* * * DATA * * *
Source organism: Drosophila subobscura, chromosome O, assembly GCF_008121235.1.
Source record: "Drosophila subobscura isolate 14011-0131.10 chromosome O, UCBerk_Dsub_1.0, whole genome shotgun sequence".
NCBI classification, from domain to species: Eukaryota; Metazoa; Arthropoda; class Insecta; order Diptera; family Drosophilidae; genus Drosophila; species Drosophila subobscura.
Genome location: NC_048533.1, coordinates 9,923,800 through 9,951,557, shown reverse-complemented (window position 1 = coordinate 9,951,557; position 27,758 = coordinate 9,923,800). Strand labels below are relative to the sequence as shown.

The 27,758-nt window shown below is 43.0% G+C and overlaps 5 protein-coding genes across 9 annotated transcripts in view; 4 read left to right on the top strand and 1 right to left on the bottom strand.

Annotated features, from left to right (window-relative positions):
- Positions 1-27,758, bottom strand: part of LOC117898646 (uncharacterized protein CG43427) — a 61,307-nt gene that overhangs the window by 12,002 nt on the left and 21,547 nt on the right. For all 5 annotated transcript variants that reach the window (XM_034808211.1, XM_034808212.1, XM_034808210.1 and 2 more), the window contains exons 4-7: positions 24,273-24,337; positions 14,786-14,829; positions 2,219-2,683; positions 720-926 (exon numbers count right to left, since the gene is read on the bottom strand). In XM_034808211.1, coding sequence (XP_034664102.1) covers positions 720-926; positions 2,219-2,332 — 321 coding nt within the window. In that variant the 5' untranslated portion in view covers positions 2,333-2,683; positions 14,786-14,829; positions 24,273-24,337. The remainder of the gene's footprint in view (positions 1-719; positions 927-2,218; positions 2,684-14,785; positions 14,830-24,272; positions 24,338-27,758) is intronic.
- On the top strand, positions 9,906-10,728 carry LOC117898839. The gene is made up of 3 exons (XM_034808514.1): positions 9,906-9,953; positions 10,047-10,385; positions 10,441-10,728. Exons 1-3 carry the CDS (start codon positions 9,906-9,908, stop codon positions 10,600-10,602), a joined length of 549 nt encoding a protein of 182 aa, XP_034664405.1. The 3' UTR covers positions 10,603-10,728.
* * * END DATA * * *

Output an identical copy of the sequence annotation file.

Source organism: Drosophila subobscura, chromosome O, assembly GCF_008121235.1.
Source record: "Drosophila subobscura isolate 14011-0131.10 chromosome O, UCBerk_Dsub_1.0, whole genome shotgun sequence".
NCBI classification, from domain to species: Eukaryota; Metazoa; Arthropoda; class Insecta; order Diptera; family Drosophilidae; genus Drosophila; species Drosophila subobscura.
Genome location: NC_048533.1, coordinates 9,923,800 through 9,951,557, shown reverse-complemented (window position 1 = coordinate 9,951,557; position 27,758 = coordinate 9,923,800). Strand labels below are relative to the sequence as shown.

The 27,758-nt window shown below is 43.0% G+C and overlaps 5 protein-coding genes across 9 annotated transcripts in view; 4 read left to right on the top strand and 1 right to left on the bottom strand.

Annotated features, from left to right (window-relative positions):
- Positions 1-27,758, bottom strand: part of LOC117898646 (uncharacterized protein CG43427) — a 61,307-nt gene that overhangs the window by 12,002 nt on the left and 21,547 nt on the right. For all 5 annotated transcript variants that reach the window (XM_034808211.1, XM_034808212.1, XM_034808210.1 and 2 more), the window contains exons 4-7: positions 24,273-24,337; positions 14,786-14,829; positions 2,219-2,683; positions 720-926 (exon numbers count right to left, since the gene is read on the bottom strand). In XM_034808211.1, coding sequence (XP_034664102.1) covers positions 720-926; positions 2,219-2,332 — 321 coding nt within the window. In that variant the 5' untranslated portion in view covers positions 2,333-2,683; positions 14,786-14,829; positions 24,273-24,337. The remainder of the gene's footprint in view (positions 1-719; positions 927-2,218; positions 2,684-14,785; positions 14,830-24,272; positions 24,338-27,758) is intronic.
- On the top strand, positions 9,906-10,728 carry LOC117898839. The gene is made up of 3 exons (XM_034808514.1): positions 9,906-9,953; positions 10,047-10,385; positions 10,441-10,728. Exons 1-3 carry the CDS (start codon positions 9,906-9,908, stop codon positions 10,600-10,602), a joined length of 549 nt encoding a protein of 182 aa, XP_034664405.1. The 3' UTR covers positions 10,603-10,728.